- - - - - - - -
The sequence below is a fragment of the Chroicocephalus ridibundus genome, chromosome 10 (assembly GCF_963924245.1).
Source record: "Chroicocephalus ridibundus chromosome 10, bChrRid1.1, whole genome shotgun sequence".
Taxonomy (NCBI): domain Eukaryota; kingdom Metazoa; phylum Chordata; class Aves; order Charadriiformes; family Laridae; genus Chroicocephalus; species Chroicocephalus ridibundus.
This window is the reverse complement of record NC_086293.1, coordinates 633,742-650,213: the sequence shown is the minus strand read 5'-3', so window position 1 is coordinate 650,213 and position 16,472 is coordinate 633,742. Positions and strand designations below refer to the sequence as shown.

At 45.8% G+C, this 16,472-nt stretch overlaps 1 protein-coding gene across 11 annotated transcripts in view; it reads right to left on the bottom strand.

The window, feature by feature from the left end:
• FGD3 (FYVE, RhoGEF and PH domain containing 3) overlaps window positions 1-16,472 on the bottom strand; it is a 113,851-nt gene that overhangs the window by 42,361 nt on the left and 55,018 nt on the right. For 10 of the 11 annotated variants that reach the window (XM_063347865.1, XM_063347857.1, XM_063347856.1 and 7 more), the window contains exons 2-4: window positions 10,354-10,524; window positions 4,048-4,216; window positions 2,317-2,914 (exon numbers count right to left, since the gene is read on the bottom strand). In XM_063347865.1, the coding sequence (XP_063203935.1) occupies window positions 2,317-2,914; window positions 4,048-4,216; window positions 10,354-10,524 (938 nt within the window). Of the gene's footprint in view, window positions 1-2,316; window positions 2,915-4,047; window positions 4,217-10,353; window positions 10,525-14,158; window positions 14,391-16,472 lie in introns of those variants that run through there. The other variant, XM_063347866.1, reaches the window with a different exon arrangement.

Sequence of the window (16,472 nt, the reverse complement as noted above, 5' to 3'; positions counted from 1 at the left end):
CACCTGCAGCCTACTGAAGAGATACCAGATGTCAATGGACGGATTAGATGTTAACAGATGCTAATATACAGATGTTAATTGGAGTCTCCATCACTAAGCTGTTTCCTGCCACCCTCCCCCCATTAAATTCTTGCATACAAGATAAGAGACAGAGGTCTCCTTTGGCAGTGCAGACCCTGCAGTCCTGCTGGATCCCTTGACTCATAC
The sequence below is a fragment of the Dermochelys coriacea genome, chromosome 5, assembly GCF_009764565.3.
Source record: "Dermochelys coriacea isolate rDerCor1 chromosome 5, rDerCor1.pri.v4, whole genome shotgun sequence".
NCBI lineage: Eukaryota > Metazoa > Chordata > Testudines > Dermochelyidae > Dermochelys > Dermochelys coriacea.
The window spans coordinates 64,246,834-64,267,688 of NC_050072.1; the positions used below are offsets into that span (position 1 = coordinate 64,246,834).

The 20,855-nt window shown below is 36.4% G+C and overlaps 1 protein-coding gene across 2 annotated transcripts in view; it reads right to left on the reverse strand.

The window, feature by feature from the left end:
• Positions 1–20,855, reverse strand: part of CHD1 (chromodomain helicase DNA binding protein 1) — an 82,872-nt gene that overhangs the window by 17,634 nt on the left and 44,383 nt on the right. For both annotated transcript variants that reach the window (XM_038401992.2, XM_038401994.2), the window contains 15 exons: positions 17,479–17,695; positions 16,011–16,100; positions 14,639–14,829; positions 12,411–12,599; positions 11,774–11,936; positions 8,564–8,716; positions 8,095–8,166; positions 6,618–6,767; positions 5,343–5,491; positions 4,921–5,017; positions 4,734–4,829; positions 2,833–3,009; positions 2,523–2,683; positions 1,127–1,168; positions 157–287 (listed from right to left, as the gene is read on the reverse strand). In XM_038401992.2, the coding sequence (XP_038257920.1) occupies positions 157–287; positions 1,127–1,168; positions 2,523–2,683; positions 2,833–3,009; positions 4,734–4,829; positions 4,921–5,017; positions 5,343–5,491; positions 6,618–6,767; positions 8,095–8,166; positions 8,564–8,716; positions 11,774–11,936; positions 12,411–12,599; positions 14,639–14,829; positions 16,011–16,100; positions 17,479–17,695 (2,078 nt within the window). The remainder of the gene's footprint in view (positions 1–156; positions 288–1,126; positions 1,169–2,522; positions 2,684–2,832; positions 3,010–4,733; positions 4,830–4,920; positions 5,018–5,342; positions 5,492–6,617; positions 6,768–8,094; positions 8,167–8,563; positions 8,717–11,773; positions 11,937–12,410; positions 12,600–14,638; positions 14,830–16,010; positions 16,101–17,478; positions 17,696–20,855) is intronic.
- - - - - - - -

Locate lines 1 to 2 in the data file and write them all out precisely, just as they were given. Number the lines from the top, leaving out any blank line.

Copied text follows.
The sequence below is a fragment of the Chroicocephalus ridibundus genome, chromosome 10 (assembly GCF_963924245.1).
Source record: "Chroicocephalus ridibundus chromosome 10, bChrRid1.1, whole genome shotgun sequence".